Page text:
Four decades after the book was published, Limit to Growth’s forecasts have been vindicated by new Australian research. Expect the early stages of global collapse to start appearing soon
Graham Turner and Cathy Alexander
The Guardian, 1 September 2014
The 1972 book Limits to Growth, which predicted our civilisation would probably collapse some time this century, has been criticised as doomsday fantasy since it was published. Back in 2002, self-styled environmental expert Bjorn Lomborg consigned it to the “dustbin of history”.
It doesn’t belong there. Research from the University of Melbourne has found the book’s forecasts are accurate, 40 years on. If we continue to track in line with the book’s scenario, expect the early stages of global collapse to start appearing soon.
ROBERT STEELE: They did indeed get the trend lines right, they got everything else wrong.
Most significantly, they assumed that top-down government leadership was the way to address the limits. The LOSING competing proposition that the Club of Rome did NOT choose focused instead on educating the public for the long term, ensuring that the intelligence was at the grass roots level such that daily incremental decisions by individuals and groups within the public were favorable to the future of the Earth.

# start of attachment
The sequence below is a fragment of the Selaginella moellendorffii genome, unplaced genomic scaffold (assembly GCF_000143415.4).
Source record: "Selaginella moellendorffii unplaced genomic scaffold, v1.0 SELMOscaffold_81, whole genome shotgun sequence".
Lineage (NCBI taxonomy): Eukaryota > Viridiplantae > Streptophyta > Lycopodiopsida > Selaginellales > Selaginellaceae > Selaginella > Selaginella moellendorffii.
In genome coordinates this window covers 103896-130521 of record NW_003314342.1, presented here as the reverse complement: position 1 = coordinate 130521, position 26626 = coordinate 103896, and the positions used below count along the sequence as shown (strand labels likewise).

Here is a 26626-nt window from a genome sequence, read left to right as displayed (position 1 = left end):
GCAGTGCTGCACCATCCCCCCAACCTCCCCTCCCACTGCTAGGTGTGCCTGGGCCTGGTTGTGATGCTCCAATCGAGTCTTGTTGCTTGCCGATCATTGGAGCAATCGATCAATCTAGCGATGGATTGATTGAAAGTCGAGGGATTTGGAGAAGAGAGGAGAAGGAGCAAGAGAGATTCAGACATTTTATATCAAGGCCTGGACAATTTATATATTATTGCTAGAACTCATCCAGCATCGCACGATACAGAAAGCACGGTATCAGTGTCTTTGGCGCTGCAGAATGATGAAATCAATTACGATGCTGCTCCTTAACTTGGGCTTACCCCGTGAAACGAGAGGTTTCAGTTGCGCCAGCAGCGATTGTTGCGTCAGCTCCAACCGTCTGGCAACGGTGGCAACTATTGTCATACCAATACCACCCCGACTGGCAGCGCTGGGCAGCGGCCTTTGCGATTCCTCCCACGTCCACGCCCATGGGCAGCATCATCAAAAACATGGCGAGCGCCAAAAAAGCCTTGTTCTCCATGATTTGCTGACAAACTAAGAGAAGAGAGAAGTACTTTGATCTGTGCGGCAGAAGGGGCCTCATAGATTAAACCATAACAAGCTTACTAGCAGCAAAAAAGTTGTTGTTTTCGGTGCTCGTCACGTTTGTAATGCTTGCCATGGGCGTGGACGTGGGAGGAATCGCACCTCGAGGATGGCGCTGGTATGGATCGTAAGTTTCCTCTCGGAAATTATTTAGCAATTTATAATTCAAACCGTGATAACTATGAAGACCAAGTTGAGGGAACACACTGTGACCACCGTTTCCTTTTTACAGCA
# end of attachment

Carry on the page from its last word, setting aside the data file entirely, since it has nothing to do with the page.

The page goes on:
They also completely missed bio-mimicry, bio-design and all that other excellent stuff that Melissa Sterry and a handful of others are focusing on, as well as true cost economics and open source everything and holistic analytics, the tri-fecta I focus on.
Missing today is an Open Source Everything Innovation Hub or an Institute for Future-Oriented Hybrid Governance that helps achieve engineering intelligence (open source everything), supply intelligence (true cost economics), and demand intelligence (holistic analytics). I am personally interested in hearing from any major university that might wish to not only sponsor this as a central node, but very rapidly engage with “mirrors” in each of the BRICS countries and elsewhere.